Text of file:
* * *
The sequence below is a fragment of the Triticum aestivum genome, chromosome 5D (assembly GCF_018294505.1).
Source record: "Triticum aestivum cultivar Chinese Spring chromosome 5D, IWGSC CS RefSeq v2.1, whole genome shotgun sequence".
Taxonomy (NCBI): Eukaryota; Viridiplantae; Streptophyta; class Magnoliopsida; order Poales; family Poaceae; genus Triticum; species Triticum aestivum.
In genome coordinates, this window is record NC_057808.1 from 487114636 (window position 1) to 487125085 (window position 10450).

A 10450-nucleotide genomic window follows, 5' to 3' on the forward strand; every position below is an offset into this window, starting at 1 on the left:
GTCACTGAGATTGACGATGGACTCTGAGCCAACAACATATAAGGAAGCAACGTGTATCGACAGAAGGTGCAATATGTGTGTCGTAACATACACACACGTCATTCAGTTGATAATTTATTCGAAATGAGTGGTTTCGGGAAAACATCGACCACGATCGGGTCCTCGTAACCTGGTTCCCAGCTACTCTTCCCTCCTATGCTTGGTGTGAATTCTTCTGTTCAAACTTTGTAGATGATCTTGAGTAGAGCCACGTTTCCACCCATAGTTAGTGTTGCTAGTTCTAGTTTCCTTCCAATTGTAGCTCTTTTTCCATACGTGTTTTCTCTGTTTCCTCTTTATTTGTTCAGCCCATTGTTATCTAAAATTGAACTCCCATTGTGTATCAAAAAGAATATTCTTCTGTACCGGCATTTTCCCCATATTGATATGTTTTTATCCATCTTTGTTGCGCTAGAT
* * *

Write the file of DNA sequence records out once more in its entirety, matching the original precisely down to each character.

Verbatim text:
The sequence below is a fragment of the Triticum aestivum genome, chromosome 5D (assembly GCF_018294505.1).
Source record: "Triticum aestivum cultivar Chinese Spring chromosome 5D, IWGSC CS RefSeq v2.1, whole genome shotgun sequence".
Taxonomy (NCBI): Eukaryota; Viridiplantae; Streptophyta; class Magnoliopsida; order Poales; family Poaceae; genus Triticum; species Triticum aestivum.
In genome coordinates, this window is record NC_057808.1 from 487114636 (window position 1) to 487125085 (window position 10450).

A 10450-nucleotide genomic window follows, 5' to 3' on the forward strand; every position below is an offset into this window, starting at 1 on the left:
GTCACTGAGATTGACGATGGACTCTGAGCCAACAACATATAAGGAAGCAACGTGTATCGACAGAAGGTGCAATATGTGTGTCGTAACATACACACACGTCATTCAGTTGATAATTTATTCGAAATGAGTGGTTTCGGGAAAACATCGACCACGATCGGGTCCTCGTAACCTGGTTCCCAGCTACTCTTCCCTCCTATGCTTGGTGTGAATTCTTCTGTTCAAACTTTGTAGATGATCTTGAGTAGAGCCACGTTTCCACCCATAGTTAGTGTTGCTAGTTCTAGTTTCCTTCCAATTGTAGCTCTTTTTCCATACGTGTTTTCTCTGTTTCCTCTTTATTTGTTCAGCCCATTGTTATCTAAAATTGAACTCCCATTGTGTATCAAAAAGAATATTCTTCTGTACCGGCATTTTCCCCATATTGATATGTTTTTATCCATCTTTGTTGCGCTAGAT